Monday , March 1 2021

Journeyman actor Paul Raci breaks into ‘Sound of Metal’



If art ever mimicked life, it was Paul Raci’s selection to play Joe, the guru’s leader in a sober house for the deaf, in the acclaimed drama “Sound of Metal” by the director and writer. Darius Marder.

Raci, 72, cut his teeth on the Chicago theater scene, has acted in many plays at the famous Deaf West Theater in Los Angeles and has been seen on television shows such as “Parks and Recreation,” “Goliath” and “Baskets.” But it was his experience of growing up with two deaf parents, his lifelong involvement with the deaf community, and fluency in American Sign Language that caught Marder’s attention once he expanded. the search for castings of initially deaf actors only in CODA (Children of Deaf Adults) such as Raci.

Like Joe, Raci is a Vietnam veterinarian who overcame addiction, has led recovery groups for the deaf, and, like the film’s deaf protagonist, Ruben (Riz Ahmed), plays in a heavy metal band. . The piece couldn’t be a more perfect fit.

The Envelope has recently spoken to Raci by telephone from his home in Burbank about these parallels and the attention he has been receiving for his excellent performance, which has included National Actor awards from the National Society of Film Critics and the National Board of Review, plus a Spirit Award nomination.

Darius Marder said the most important thing he learned while making the film was that “not everyone considers deafness to be a disability.” It is also one of the themes expressed in the film by your character. Can we talk a little about the division of deaf culture between those who accept to be deaf and those, like Ruben, who want to change or fix it?

There seems to be a divide between “Let me be, I’m perfect as I am” and “If you want to go ahead and do it [get cochlear implants] go ahead and give it a try. ”That’s all Joe tries to tell Ruben [when he decides to have the ear surgery], although Joe is really heartbroken by this decision.

But the deaf community in 2021 agrees much more to include everyone in the store. Deaf people have also taken hold of believing that they are leading their own destiny and not letting a hearing person tell them how they can think about themselves or what they are capable of doing. I wish my parents could be alive today to see this change in attitudes.

I think the lesson for all of us is that you can’t really judge another man’s or woman’s journey.

Was there anything that you, as a member of the deaf community, brought to your character or film that wasn’t specifically scripted?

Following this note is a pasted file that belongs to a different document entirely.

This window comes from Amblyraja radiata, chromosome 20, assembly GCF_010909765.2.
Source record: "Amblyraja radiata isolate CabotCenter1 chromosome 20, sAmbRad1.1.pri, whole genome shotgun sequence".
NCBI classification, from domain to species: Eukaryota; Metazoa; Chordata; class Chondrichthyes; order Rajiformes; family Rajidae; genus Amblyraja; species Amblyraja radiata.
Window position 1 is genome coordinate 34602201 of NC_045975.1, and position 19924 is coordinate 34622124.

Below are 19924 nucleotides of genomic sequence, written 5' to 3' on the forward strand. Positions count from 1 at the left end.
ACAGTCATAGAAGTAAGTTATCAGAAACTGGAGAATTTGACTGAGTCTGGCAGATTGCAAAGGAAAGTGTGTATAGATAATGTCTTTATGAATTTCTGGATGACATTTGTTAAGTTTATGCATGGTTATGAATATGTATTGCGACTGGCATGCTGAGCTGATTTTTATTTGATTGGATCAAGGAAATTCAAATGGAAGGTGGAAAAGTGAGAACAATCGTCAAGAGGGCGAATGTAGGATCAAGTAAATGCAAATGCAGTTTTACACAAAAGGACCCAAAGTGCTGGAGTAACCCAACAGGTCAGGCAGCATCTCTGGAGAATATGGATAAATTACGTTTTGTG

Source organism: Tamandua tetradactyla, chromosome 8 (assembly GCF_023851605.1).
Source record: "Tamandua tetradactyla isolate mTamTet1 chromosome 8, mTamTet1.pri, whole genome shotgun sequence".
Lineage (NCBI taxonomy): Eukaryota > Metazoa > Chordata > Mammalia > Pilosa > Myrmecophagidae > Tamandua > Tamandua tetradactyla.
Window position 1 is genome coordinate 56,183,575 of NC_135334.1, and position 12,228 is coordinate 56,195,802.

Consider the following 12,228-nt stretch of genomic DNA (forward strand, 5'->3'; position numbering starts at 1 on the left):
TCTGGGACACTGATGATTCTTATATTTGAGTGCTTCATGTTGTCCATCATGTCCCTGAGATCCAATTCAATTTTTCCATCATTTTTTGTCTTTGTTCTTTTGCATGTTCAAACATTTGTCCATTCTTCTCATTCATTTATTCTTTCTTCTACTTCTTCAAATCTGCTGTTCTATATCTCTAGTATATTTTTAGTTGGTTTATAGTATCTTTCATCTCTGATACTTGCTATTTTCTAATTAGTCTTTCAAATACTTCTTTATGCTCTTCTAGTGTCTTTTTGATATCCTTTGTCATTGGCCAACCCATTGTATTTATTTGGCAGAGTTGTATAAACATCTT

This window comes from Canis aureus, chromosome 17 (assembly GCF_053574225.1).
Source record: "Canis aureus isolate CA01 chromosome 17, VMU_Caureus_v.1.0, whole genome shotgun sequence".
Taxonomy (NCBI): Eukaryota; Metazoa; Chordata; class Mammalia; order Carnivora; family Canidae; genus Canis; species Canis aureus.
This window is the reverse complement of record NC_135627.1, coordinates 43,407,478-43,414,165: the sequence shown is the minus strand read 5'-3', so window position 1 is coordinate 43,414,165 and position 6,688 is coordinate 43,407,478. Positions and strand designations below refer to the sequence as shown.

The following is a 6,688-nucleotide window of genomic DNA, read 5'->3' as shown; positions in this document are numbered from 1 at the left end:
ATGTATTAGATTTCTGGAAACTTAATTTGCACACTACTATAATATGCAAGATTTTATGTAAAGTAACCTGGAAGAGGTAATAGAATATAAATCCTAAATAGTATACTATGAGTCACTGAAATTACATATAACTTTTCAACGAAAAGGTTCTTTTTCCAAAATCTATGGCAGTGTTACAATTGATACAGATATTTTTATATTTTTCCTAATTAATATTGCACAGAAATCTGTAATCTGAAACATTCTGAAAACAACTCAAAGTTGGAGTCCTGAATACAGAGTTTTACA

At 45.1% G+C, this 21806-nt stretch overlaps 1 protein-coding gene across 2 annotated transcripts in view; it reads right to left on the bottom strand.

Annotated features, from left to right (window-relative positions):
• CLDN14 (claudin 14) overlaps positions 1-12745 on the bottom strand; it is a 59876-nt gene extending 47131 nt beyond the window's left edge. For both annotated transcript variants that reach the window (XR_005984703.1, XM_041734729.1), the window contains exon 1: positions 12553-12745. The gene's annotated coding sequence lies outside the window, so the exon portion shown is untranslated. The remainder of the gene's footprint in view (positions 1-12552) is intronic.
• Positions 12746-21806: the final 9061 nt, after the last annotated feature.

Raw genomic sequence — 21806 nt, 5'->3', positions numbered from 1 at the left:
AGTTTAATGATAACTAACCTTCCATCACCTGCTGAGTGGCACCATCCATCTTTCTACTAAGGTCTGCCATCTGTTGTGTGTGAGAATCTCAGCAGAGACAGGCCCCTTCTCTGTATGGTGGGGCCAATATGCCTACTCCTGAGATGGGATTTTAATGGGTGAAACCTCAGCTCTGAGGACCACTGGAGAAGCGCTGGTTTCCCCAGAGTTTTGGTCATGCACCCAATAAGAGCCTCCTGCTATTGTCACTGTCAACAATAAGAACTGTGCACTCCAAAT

Darius said to me from the first moment, “Look, I’m not Shakespeare, so if you think something’s wrong, let me know.” There are some lines in the film that weren’t written, like when Joe tells Ruben … about the bomb that deafened him in Vietnam: “I still remember the music I listened to when that bomb exploded.” It was a line of improvisation, and it comes from my mother, who still remembered the music [from before losing her hearing at 5].

And if you watch the movie, you’ll see the way Joe climbs the stairs … how he had to throw me off the railing. This is my father. My father, being deaf to stone, had a lot of balance problems, especially at night, and climbing stairs was like a dangerous journey. There are so many small, subtle things that influenced me.

Are there differences in attitudes between someone deaf or deaf from a very early age versus someone, like Joe or Ruben, who has lived much or most of their life with full hearing?

The difference is huge. Look at the difference between mine [born-deaf] the father, with his peaceful acceptance of who he was and his deaf world, and my mother, who he remembered hearing. The older she got, the more deaf she became, and she would say, “F— that; I don’t want to do that. ”Now, for someone like Ruben, it’s a hard road to lift, man, very hard. A guy like Joe: very hard.

Despite your lifelong history with deaf culture, have you learned anything new about the deaf community or about yourself playing Joe?

I can’t say I learned anything new except that there was a boost in realizing the permission of deaf people and the number of deaf actors who need a break. [It also] It reinforced my knowledge about [how] any deaf person, if you try to communicate with them, be present with their eyes … do a little gesturing or learn a phrase in sign language – oh, God, that just opens the door. They will be your best friend. They want to be in touch with auditory culture; they want to have a relationship with you.

I was satisfied [by it all]. I knew we were doing something good and the result speaks for itself. If you could have seen Riz on set, what it was like to integrate into the deaf community and what it was like to be open, it was a beautiful thing to see.

How has it suddenly been the focus of so much attention after spending 40 years as a travel actor?

Being in the middle of that moment is now overwhelming and rewarding. I think it just added about 20 years to my life, because right now I feel like a very young man.




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